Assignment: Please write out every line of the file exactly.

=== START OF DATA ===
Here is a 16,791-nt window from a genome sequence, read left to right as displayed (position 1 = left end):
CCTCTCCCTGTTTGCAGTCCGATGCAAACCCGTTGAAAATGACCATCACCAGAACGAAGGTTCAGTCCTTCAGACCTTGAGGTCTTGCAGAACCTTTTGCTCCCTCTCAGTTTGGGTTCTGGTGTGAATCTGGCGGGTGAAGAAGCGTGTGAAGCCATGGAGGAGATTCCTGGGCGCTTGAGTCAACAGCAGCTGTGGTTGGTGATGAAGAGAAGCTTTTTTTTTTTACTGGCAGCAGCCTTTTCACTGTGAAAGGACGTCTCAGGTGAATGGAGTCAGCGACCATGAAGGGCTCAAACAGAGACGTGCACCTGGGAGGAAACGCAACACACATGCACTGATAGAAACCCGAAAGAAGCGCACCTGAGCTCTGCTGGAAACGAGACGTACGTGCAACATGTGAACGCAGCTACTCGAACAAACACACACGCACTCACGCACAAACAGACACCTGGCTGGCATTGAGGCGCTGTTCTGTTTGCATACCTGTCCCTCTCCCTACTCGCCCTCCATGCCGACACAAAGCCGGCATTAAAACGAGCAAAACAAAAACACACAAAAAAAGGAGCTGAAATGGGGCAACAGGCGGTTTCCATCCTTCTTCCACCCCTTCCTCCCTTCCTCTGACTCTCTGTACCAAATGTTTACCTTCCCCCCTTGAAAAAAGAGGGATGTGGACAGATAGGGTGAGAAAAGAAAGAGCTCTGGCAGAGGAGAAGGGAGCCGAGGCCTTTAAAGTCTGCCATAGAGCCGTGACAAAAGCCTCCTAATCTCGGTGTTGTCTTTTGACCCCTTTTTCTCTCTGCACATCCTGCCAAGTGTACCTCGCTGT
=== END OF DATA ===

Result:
Here is a 16,791-nt window from a genome sequence, read left to right as displayed (position 1 = left end):
CCTCTCCCTGTTTGCAGTCCGATGCAAACCCGTTGAAAATGACCATCACCAGAACGAAGGTTCAGTCCTTCAGACCTTGAGGTCTTGCAGAACCTTTTGCTCCCTCTCAGTTTGGGTTCTGGTGTGAATCTGGCGGGTGAAGAAGCGTGTGAAGCCATGGAGGAGATTCCTGGGCGCTTGAGTCAACAGCAGCTGTGGTTGGTGATGAAGAGAAGCTTTTTTTTTTTACTGGCAGCAGCCTTTTCACTGTGAAAGGACGTCTCAGGTGAATGGAGTCAGCGACCATGAAGGGCTCAAACAGAGACGTGCACCTGGGAGGAAACGCAACACACATGCACTGATAGAAACCCGAAAGAAGCGCACCTGAGCTCTGCTGGAAACGAGACGTACGTGCAACATGTGAACGCAGCTACTCGAACAAACACACACGCACTCACGCACAAACAGACACCTGGCTGGCATTGAGGCGCTGTTCTGTTTGCATACCTGTCCCTCTCCCTACTCGCCCTCCATGCCGACACAAAGCCGGCATTAAAACGAGCAAAACAAAAACACACAAAAAAAGGAGCTGAAATGGGGCAACAGGCGGTTTCCATCCTTCTTCCACCCCTTCCTCCCTTCCTCTGACTCTCTGTACCAAATGTTTACCTTCCCCCCTTGAAAAAAGAGGGATGTGGACAGATAGGGTGAGAAAAGAAAGAGCTCTGGCAGAGGAGAAGGGAGCCGAGGCCTTTAAAGTCTGCCATAGAGCCGTGACAAAAGCCTCCTAATCTCGGTGTTGTCTTTTGACCCCTTTTTCTCTCTGCACATCCTGCCAAGTGTACCTCGCTGT